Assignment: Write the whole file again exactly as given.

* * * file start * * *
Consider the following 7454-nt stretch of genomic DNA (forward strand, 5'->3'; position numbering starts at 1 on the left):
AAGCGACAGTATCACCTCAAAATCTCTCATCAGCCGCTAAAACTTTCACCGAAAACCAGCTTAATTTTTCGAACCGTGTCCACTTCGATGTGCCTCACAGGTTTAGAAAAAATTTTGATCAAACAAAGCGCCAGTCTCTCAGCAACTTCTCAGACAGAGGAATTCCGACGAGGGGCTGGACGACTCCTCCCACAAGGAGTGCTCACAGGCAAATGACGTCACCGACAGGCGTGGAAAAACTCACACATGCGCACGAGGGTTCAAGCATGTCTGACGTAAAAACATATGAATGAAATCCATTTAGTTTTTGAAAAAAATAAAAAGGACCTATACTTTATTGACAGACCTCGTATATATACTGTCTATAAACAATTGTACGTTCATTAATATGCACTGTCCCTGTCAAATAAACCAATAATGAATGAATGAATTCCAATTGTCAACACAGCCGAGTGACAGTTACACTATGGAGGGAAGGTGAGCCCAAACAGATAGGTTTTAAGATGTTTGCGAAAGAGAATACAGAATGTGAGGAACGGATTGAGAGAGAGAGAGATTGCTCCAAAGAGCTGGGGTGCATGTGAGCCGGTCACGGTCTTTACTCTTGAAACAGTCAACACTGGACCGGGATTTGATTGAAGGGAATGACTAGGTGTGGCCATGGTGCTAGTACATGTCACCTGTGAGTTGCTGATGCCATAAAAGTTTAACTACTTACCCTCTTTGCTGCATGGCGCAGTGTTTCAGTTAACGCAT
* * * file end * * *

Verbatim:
Consider the following 7454-nt stretch of genomic DNA (forward strand, 5'->3'; position numbering starts at 1 on the left):
AAGCGACAGTATCACCTCAAAATCTCTCATCAGCCGCTAAAACTTTCACCGAAAACCAGCTTAATTTTTCGAACCGTGTCCACTTCGATGTGCCTCACAGGTTTAGAAAAAATTTTGATCAAACAAAGCGCCAGTCTCTCAGCAACTTCTCAGACAGAGGAATTCCGACGAGGGGCTGGACGACTCCTCCCACAAGGAGTGCTCACAGGCAAATGACGTCACCGACAGGCGTGGAAAAACTCACACATGCGCACGAGGGTTCAAGCATGTCTGACGTAAAAACATATGAATGAAATCCATTTAGTTTTTGAAAAAAATAAAAAGGACCTATACTTTATTGACAGACCTCGTATATATACTGTCTATAAACAATTGTACGTTCATTAATATGCACTGTCCCTGTCAAATAAACCAATAATGAATGAATGAATTCCAATTGTCAACACAGCCGAGTGACAGTTACACTATGGAGGGAAGGTGAGCCCAAACAGATAGGTTTTAAGATGTTTGCGAAAGAGAATACAGAATGTGAGGAACGGATTGAGAGAGAGAGAGATTGCTCCAAAGAGCTGGGGTGCATGTGAGCCGGTCACGGTCTTTACTCTTGAAACAGTCAACACTGGACCGGGATTTGATTGAAGGGAATGACTAGGTGTGGCCATGGTGCTAGTACATGTCACCTGTGAGTTGCTGATGCCATAAAAGTTTAACTACTTACCCTCTTTGCTGCATGGCGCAGTGTTTCAGTTAACGCAT